To make her policy line even more unrealistic, Kipping calls for both “open borders” and a guaranteed minimum income for everyone.

It is easy to imagine both the enthusiastic response to such a proposal in every poor country in the world and its horrified rejection by German voters.

What can motivate leaders of a political party to make such flagrantly unpopular and unrealizable proposals, guaranteed to alienate the vast majority of the electorate?

Kipling: Globalized immigration in line with international finance. (Getty)

One apparent source of such fantasy can be attributed to a certain post-Christian, post-Auschwitz bad conscience prevalent in sectors of the intelligentsia, to whom politics is more like a visit to the confession booth than an effort to win popular support. Light a candle and your sins will be forgiven! Many local charitable organizations actually put their beliefs in practice by providing material aid to migrants. But the task is too great for volunteers; at present proportions it requires governmental organization.

Another, more virulent strain of the open border advocates is found among certain anarchists, conscious or unconscious disciples of Hardt and Negri, who see open borders as a step toward destroying the hated nation state, drowning despised national identities in a sea of “minorities”, thereby hastening the advent of worldwide revolution.

The decisive point is that both these tendencies advocate policies which are perfectly compatible with the needs of international financial capital. Large scale immigration by diverse ethnic communities unwilling or unable to adapt the customs of the host country (which is often the case in Europe today, where the host country may be despised for past sins), weakens the ability of society to organize and resist the dictates of financial capital. The newcomers may not only destabilize the situation of already accepted immigrant populations, they can introduce unexpected antagonisms and conflicts. In both France and Germany, groups of Eritrean migrants have come to blows with Afghan migrants, and other prejudices and vendettas lurk, not to mention dangerous elements of religious fanaticism.

In foreign policy, the globalization left tends to accept the political and media mainstream criticism of Wagenknecht as a Putin apologist for her position regarding Syria and Russia. The globalist left sometimes seems to be more intent on arranging the rest of the world to suit their standards than finding practical solutions to problems at home. Avoiding war is also a serious problem to be dealt with at the national level.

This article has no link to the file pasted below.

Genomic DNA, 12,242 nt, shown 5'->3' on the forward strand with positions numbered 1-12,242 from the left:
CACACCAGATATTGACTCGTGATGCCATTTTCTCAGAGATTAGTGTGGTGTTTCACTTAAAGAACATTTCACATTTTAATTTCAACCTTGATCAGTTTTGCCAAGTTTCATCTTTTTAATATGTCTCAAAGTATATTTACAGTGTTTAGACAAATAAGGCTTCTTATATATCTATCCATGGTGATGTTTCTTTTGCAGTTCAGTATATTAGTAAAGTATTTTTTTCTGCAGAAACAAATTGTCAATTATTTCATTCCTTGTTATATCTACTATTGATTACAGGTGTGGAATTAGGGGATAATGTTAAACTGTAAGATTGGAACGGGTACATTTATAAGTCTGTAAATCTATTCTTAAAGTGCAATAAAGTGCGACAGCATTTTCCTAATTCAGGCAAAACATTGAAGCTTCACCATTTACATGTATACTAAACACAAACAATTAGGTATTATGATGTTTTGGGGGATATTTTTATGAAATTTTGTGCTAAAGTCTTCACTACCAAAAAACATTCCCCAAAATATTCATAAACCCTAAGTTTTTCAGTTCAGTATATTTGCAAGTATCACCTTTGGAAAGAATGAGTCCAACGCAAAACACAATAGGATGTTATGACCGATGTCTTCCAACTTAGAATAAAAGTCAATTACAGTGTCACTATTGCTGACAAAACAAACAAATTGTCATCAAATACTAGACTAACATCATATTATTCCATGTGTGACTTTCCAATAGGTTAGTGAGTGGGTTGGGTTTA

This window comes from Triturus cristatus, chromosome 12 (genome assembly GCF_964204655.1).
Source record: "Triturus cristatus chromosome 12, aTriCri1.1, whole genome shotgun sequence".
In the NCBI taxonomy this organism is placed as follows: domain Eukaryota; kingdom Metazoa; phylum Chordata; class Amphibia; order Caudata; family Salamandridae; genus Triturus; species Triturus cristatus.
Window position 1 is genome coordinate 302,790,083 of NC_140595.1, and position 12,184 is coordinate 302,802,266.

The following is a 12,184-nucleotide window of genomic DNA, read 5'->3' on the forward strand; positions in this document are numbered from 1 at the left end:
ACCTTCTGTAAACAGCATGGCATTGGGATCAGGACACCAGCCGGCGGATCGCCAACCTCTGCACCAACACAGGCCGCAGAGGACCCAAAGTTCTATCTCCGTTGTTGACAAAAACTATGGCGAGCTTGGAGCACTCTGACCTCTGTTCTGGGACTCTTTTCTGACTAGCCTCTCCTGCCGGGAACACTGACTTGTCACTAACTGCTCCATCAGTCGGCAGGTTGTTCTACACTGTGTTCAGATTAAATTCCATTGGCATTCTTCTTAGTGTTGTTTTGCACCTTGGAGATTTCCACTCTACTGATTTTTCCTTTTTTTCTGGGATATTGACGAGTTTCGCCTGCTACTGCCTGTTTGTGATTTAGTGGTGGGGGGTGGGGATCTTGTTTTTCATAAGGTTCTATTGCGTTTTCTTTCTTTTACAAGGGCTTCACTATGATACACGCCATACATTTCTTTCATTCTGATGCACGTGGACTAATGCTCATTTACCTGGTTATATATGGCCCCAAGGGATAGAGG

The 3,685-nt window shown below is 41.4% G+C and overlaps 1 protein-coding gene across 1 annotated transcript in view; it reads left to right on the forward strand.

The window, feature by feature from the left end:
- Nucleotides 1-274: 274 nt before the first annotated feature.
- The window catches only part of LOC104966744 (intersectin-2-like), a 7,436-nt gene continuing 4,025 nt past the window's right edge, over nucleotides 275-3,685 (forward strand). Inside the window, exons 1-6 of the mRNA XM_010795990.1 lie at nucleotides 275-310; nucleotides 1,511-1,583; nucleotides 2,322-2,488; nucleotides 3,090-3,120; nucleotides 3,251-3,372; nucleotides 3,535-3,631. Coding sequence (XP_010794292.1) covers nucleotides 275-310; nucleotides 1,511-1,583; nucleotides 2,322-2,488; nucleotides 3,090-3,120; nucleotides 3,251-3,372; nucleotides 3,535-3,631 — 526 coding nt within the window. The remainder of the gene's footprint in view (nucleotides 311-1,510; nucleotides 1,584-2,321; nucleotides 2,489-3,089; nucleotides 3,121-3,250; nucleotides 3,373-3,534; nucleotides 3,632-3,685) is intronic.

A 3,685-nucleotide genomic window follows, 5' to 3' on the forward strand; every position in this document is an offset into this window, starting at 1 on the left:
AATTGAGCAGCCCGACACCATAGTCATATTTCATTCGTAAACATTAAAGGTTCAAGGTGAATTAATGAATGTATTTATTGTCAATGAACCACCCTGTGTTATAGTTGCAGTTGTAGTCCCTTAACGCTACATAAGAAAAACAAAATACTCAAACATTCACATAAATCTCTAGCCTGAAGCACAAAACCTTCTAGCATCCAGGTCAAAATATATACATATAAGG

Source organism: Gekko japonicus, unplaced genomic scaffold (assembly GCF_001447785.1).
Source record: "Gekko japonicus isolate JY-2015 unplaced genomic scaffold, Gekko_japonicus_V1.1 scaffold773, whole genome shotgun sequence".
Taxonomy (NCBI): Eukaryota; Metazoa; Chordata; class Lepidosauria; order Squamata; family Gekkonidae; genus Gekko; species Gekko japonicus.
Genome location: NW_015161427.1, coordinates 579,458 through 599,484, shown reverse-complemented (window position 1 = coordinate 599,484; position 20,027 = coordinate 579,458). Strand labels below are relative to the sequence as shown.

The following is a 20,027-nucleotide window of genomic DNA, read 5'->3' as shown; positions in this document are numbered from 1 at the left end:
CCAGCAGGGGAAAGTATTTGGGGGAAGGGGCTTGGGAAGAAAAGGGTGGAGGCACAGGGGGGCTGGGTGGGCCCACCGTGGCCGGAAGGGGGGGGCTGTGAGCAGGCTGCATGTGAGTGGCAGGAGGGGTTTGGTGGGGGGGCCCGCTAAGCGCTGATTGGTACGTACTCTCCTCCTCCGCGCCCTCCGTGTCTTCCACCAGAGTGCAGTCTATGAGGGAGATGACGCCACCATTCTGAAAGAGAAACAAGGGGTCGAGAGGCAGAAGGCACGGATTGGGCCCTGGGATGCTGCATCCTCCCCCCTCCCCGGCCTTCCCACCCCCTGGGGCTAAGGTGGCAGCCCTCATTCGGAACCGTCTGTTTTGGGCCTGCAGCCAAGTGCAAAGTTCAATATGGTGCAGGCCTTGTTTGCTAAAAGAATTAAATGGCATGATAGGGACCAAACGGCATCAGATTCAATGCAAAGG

Despite the acrimonious debates at the June 8 to 10 party congress, Die Linke did not split. But faced with the deadlock on important questions, Wagenknecht and her supporters are planning to launch a new trans-party movement in September, intended to attract disenchanted fugitives from the SPD among others in order to debate and promote specific issues rather than to hurl labels at each other. For the left, the question today is not merely the historic, “What is to be done?” but rather a desperate, Can anything be done?

And if they don’t do it, somebody else will.


Diana Johnstone is the author of Fools’ Crusade: Yugoslavia, NATO, and Western Delusions. Her new book is Queen of Chaos: the Misadventures of Hillary Clinton. The memoirs of Diana Johnstone’s father Paul H. Johnstone, From MAD to Madness, was published by Clarity Press, with her commentary. She can be reached at diana.johnstone@wanadoo.fr .

June 19, 2018 Posted by | Economics | , , , , | Leave a comment

Germany’s Die Linke Calls for Improvement in Russia Relations

Sputnik – June 12, 2017

Germany’s Die Linke party, which held its party conference in Hannover last weekend, is seeking to pursue a policy of “good neighborliness” and improve relations with Russia, the party’s leader in the Bundestag Sahra Wagenknecht told Sputnik.

The leftist Die Linke is the third-largest party in the German Bundestag, with 64 seats. On Friday, the party began its three-day conference in Hannover, where party members debated its manifesto ahead of federal elections to be held on September 24. On the sidelines of the conference, Sahra Wagenknecht, co-leader of Die Linke in the Bundestag, told Sputnik Deutschland that one of the party’s foreign policy ambitions is to improve relations with Russia.